So far in my writing career, I’ve never stared into the blood-shot eyes of being finished something. Complete. Sure, I’ve finished short stories and released them into the world, never to think about their characters again, but the time and emotional investment in a short story is minimal compared to writing a novel. To date, I’ve published four novels and still haven’t had that feeling of being done because, while each book itself was undoubtedly complete, they were all part of on-going stories.
I’ve published two books in my Icarus Fell urban fantasy series and have plans for at least three more, so it won’t be complete any time soon. Icarus and I will be hanging out together, for better or for worse, for some time to come.
But Sunday marks the release of Heart of the King, the third book in my Khirro’s Journey epic fantasy trilogy (From dictionary.com: tril-o-gy: 1. a series or group of three plays, novels, operas, etc., that, although individually complete, are closely related in theme, sequence, or the like. 2. (in ancient Greek drama) a series of three complete and usually related tragedies performed at the festival of Dionysus and forming a tetralogy with the satyr play. 3. a group of three related things).
See the theme? Three. Only three. No more after numero tres. I stand on the precipice of the trilogy being complete.
One of the goals of a writer is to leave the reader wishing for more. I don’t mean having them feel the book was incomplete–that’s just plain bad writing–but simply leaving them with the desire to continue hanging out with the characters, seeing what they get up to, following them around some more. When they were reading, they couldn’t wait to get back to them, and now that they’re finished, they miss them.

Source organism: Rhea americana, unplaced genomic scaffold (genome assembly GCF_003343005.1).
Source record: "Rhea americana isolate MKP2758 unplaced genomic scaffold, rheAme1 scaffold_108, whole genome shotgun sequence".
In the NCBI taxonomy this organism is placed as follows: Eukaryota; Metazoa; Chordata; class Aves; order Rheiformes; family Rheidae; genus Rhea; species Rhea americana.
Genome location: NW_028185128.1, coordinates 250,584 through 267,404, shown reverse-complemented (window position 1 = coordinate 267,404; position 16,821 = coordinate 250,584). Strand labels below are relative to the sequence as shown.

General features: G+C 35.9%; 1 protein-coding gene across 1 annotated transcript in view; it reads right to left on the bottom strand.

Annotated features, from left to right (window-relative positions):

Well, it turns out that the same thing can be true for the author.
The good news is, there is a cure for both of us–the reader and the author.
For you, my dear readers, it’s as easy as picking up a new book and losing yourself to a new group of friends (if you need any help finding them, let me know). Don’t worry, the ones you left behind won’t be jealous, nor will they make fun of your choice of new friends. I think I’m qualified to speak for Khirro, and I’m sure he would be delighted to know that you moved on after you were done with him.
For me, I get the joy of creating something new, something unfamiliar again that I can discover as the story and the characters unfold under the tip-tap of my fingers. The difference is, though, that
sometimes Khirro will call to me, attempting to beckon me back to his world. Maybe one day I’ll go back and check on him and all the others, but not now. First I have a book set 200,000 years ago to write, and I have to pay attention to poor, neglected Icarus.
Happy reading, everyone, and good luck with your new friends.